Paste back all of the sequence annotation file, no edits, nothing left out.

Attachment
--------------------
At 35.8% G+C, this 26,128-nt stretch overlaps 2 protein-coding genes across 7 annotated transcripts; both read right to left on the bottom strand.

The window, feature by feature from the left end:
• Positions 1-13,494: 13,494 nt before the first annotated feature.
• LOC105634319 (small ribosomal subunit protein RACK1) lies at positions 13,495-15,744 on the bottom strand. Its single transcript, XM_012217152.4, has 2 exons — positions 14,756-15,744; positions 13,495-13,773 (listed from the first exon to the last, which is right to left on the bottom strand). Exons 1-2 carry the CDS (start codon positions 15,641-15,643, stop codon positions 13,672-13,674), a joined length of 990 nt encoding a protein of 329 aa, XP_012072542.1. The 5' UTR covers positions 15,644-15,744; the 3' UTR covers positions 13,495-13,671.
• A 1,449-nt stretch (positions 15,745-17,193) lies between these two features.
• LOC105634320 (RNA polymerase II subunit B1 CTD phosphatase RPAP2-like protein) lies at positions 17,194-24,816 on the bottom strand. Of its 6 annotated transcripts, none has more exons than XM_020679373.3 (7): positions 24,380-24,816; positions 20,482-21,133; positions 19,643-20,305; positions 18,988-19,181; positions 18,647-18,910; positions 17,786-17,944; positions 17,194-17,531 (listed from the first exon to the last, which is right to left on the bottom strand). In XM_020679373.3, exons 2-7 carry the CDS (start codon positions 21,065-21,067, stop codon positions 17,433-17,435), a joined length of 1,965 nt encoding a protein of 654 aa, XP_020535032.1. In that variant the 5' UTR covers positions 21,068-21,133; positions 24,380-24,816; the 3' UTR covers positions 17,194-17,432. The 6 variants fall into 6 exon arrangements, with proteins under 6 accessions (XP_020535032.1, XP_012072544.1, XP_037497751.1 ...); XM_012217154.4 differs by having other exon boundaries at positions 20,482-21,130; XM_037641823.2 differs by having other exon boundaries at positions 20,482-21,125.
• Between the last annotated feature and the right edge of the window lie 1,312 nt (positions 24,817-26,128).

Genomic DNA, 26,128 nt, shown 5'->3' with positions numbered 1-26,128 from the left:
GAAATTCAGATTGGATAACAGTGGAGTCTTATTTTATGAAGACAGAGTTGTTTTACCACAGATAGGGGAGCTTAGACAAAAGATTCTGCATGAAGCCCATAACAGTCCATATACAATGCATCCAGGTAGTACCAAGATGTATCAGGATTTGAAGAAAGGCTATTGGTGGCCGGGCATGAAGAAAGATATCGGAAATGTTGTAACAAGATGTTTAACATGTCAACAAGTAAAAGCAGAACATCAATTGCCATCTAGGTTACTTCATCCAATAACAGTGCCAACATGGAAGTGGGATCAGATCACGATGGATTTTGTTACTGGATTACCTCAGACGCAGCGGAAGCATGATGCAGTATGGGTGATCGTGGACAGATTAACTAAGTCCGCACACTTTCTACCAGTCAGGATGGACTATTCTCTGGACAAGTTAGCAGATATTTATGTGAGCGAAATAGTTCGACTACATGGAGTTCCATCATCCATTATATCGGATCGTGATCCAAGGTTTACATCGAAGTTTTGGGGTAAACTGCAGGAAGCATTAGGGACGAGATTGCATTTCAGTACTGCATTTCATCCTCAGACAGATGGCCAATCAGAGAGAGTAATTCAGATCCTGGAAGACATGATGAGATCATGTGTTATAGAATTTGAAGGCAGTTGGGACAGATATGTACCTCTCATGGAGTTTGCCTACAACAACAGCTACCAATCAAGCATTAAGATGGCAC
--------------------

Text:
At 35.8% G+C, this 26,128-nt stretch overlaps 2 protein-coding genes across 7 annotated transcripts; both read right to left on the bottom strand.

The window, feature by feature from the left end:
• Positions 1-13,494: 13,494 nt before the first annotated feature.
• LOC105634319 (small ribosomal subunit protein RACK1) lies at positions 13,495-15,744 on the bottom strand. Its single transcript, XM_012217152.4, has 2 exons — positions 14,756-15,744; positions 13,495-13,773 (listed from the first exon to the last, which is right to left on the bottom strand). Exons 1-2 carry the CDS (start codon positions 15,641-15,643, stop codon positions 13,672-13,674), a joined length of 990 nt encoding a protein of 329 aa, XP_012072542.1. The 5' UTR covers positions 15,644-15,744; the 3' UTR covers positions 13,495-13,671.
• A 1,449-nt stretch (positions 15,745-17,193) lies between these two features.
• LOC105634320 (RNA polymerase II subunit B1 CTD phosphatase RPAP2-like protein) lies at positions 17,194-24,816 on the bottom strand. Of its 6 annotated transcripts, none has more exons than XM_020679373.3 (7): positions 24,380-24,816; positions 20,482-21,133; positions 19,643-20,305; positions 18,988-19,181; positions 18,647-18,910; positions 17,786-17,944; positions 17,194-17,531 (listed from the first exon to the last, which is right to left on the bottom strand). In XM_020679373.3, exons 2-7 carry the CDS (start codon positions 21,065-21,067, stop codon positions 17,433-17,435), a joined length of 1,965 nt encoding a protein of 654 aa, XP_020535032.1. In that variant the 5' UTR covers positions 21,068-21,133; positions 24,380-24,816; the 3' UTR covers positions 17,194-17,432. The 6 variants fall into 6 exon arrangements, with proteins under 6 accessions (XP_020535032.1, XP_012072544.1, XP_037497751.1 ...); XM_012217154.4 differs by having other exon boundaries at positions 20,482-21,130; XM_037641823.2 differs by having other exon boundaries at positions 20,482-21,125.
• Between the last annotated feature and the right edge of the window lie 1,312 nt (positions 24,817-26,128).

Genomic DNA, 26,128 nt, shown 5'->3' with positions numbered 1-26,128 from the left:
GAAATTCAGATTGGATAACAGTGGAGTCTTATTTTATGAAGACAGAGTTGTTTTACCACAGATAGGGGAGCTTAGACAAAAGATTCTGCATGAAGCCCATAACAGTCCATATACAATGCATCCAGGTAGTACCAAGATGTATCAGGATTTGAAGAAAGGCTATTGGTGGCCGGGCATGAAGAAAGATATCGGAAATGTTGTAACAAGATGTTTAACATGTCAACAAGTAAAAGCAGAACATCAATTGCCATCTAGGTTACTTCATCCAATAACAGTGCCAACATGGAAGTGGGATCAGATCACGATGGATTTTGTTACTGGATTACCTCAGACGCAGCGGAAGCATGATGCAGTATGGGTGATCGTGGACAGATTAACTAAGTCCGCACACTTTCTACCAGTCAGGATGGACTATTCTCTGGACAAGTTAGCAGATATTTATGTGAGCGAAATAGTTCGACTACATGGAGTTCCATCATCCATTATATCGGATCGTGATCCAAGGTTTACATCGAAGTTTTGGGGTAAACTGCAGGAAGCATTAGGGACGAGATTGCATTTCAGTACTGCATTTCATCCTCAGACAGATGGCCAATCAGAGAGAGTAATTCAGATCCTGGAAGACATGATGAGATCATGTGTTATAGAATTTGAAGGCAGTTGGGACAGATATGTACCTCTCATGGAGTTTGCCTACAACAACAGCTACCAATCAAGCATTAAGATGGCAC